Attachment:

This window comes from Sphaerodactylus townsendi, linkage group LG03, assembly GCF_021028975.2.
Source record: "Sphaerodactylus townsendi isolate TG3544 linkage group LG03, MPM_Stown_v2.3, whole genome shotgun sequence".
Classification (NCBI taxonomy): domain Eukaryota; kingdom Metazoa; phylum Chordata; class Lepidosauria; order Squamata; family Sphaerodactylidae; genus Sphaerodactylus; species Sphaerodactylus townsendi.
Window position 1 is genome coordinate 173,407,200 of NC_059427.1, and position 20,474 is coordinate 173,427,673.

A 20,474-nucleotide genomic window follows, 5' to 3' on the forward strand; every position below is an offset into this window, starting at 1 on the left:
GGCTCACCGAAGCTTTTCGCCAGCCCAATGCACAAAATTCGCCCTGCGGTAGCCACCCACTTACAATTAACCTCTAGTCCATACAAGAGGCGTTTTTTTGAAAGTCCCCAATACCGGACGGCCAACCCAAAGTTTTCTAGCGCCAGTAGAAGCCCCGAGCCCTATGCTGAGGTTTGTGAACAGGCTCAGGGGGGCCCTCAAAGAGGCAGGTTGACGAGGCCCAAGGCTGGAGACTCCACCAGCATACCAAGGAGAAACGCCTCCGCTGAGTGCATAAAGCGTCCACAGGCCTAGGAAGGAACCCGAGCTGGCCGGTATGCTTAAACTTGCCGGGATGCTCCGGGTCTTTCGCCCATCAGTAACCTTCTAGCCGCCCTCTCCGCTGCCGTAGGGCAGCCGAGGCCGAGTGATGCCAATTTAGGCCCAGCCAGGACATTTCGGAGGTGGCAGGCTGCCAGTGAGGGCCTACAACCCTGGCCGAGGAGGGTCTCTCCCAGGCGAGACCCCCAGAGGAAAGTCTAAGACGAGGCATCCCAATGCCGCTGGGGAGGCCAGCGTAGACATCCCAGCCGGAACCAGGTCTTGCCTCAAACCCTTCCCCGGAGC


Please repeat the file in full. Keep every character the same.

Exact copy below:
This window comes from Sphaerodactylus townsendi, linkage group LG03, assembly GCF_021028975.2.
Source record: "Sphaerodactylus townsendi isolate TG3544 linkage group LG03, MPM_Stown_v2.3, whole genome shotgun sequence".
Classification (NCBI taxonomy): domain Eukaryota; kingdom Metazoa; phylum Chordata; class Lepidosauria; order Squamata; family Sphaerodactylidae; genus Sphaerodactylus; species Sphaerodactylus townsendi.
Window position 1 is genome coordinate 173,407,200 of NC_059427.1, and position 20,474 is coordinate 173,427,673.

A 20,474-nucleotide genomic window follows, 5' to 3' on the forward strand; every position below is an offset into this window, starting at 1 on the left:
GGCTCACCGAAGCTTTTCGCCAGCCCAATGCACAAAATTCGCCCTGCGGTAGCCACCCACTTACAATTAACCTCTAGTCCATACAAGAGGCGTTTTTTTGAAAGTCCCCAATACCGGACGGCCAACCCAAAGTTTTCTAGCGCCAGTAGAAGCCCCGAGCCCTATGCTGAGGTTTGTGAACAGGCTCAGGGGGGCCCTCAAAGAGGCAGGTTGACGAGGCCCAAGGCTGGAGACTCCACCAGCATACCAAGGAGAAACGCCTCCGCTGAGTGCATAAAGCGTCCACAGGCCTAGGAAGGAACCCGAGCTGGCCGGTATGCTTAAACTTGCCGGGATGCTCCGGGTCTTTCGCCCATCAGTAACCTTCTAGCCGCCCTCTCCGCTGCCGTAGGGCAGCCGAGGCCGAGTGATGCCAATTTAGGCCCAGCCAGGACATTTCGGAGGTGGCAGGCTGCCAGTGAGGGCCTACAACCCTGGCCGAGGAGGGTCTCTCCCAGGCGAGACCCCCAGAGGAAAGTCTAAGACGAGGCATCCCAATGCCGCTGGGGAGGCCAGCGTAGACATCCCAGCCGGAACCAGGTCTTGCCTCAAACCCTTCCCCGGAGC